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An Exploratory Study Comparing Goal-Oriented Mental Imagery with Daily To-Do Lists: Supporting College Student Success

Abstract

Although to-do lists are a ubiquitous daily planning tool there is limited information on users’ perceptions of this method. Another resource to support goal-oriented planning is mental imagery. A substantial body of research shows the utility of mental imagery in the domains of healthcare, sports, business and education. Imagery has been shown to enhance goal-oriented behavior, and along with primed positive affect, to enhance persistence and coping. For the purpose of comparison, a sample of 214 college students practiced either a goal-oriented mental imagery technique or a to-do list technique on alternate days for two weeks. On mental imagery days students were significantly more likely to report a sense of accomplishment, ease, coping, and positive affect, compared with to-do list days. Qualitative comments provided additional informative detail showing to-do list days to be associated with a task orientation, greater dissatisfaction with underachievement, and higher levels of perceived stress and negative affect. While the study shows benefit for both mental imagery and to-do lists, a tenable conclusion from the results is that a combination of the two methods may actually yield the greatest benefit. Used in tandem the methods provide a synergistic orientation to daily tasks with a heightened sense of positive affect and expectancy.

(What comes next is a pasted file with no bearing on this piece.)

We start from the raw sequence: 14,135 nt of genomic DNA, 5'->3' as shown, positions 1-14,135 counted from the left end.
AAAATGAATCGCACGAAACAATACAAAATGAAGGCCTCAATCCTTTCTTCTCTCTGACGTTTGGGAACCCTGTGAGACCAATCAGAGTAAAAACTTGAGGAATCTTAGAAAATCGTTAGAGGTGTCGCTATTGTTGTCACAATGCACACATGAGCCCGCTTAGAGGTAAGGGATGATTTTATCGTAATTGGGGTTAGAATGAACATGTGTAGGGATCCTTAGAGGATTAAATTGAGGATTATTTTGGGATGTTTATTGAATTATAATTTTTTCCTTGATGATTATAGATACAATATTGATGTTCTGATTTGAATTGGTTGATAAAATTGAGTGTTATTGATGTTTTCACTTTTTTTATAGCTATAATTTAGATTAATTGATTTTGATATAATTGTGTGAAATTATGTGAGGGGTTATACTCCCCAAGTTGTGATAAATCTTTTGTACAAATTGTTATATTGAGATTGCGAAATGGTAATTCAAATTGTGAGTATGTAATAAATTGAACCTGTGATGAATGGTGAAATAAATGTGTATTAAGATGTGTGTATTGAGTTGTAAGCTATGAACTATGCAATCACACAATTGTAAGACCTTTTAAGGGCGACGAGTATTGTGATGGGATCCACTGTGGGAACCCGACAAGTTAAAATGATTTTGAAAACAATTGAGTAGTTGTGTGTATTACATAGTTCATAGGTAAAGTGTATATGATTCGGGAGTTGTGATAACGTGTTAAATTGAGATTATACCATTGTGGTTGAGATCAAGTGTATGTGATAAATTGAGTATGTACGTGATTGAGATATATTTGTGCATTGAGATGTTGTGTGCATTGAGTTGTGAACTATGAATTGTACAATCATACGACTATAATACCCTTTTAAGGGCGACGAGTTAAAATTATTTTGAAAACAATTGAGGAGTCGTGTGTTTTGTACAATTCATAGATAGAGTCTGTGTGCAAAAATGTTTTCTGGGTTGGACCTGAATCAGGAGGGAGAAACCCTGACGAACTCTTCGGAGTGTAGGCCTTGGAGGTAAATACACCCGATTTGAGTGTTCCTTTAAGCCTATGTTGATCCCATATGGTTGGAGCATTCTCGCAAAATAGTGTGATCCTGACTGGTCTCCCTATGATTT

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Correspondence to Adam Burke.

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Burke, A., Shanahan, C. & Herlambang, E. An Exploratory Study Comparing Goal-Oriented Mental Imagery with Daily To-Do Lists: Supporting College Student Success. Curr Psychol 33, 20–34 (2014). https://doi.org/10.1007/s12144-013-9193-2

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Keywords

  • Mental imagery
  • Goal achievement
  • College students
  • Motivation
  • Coping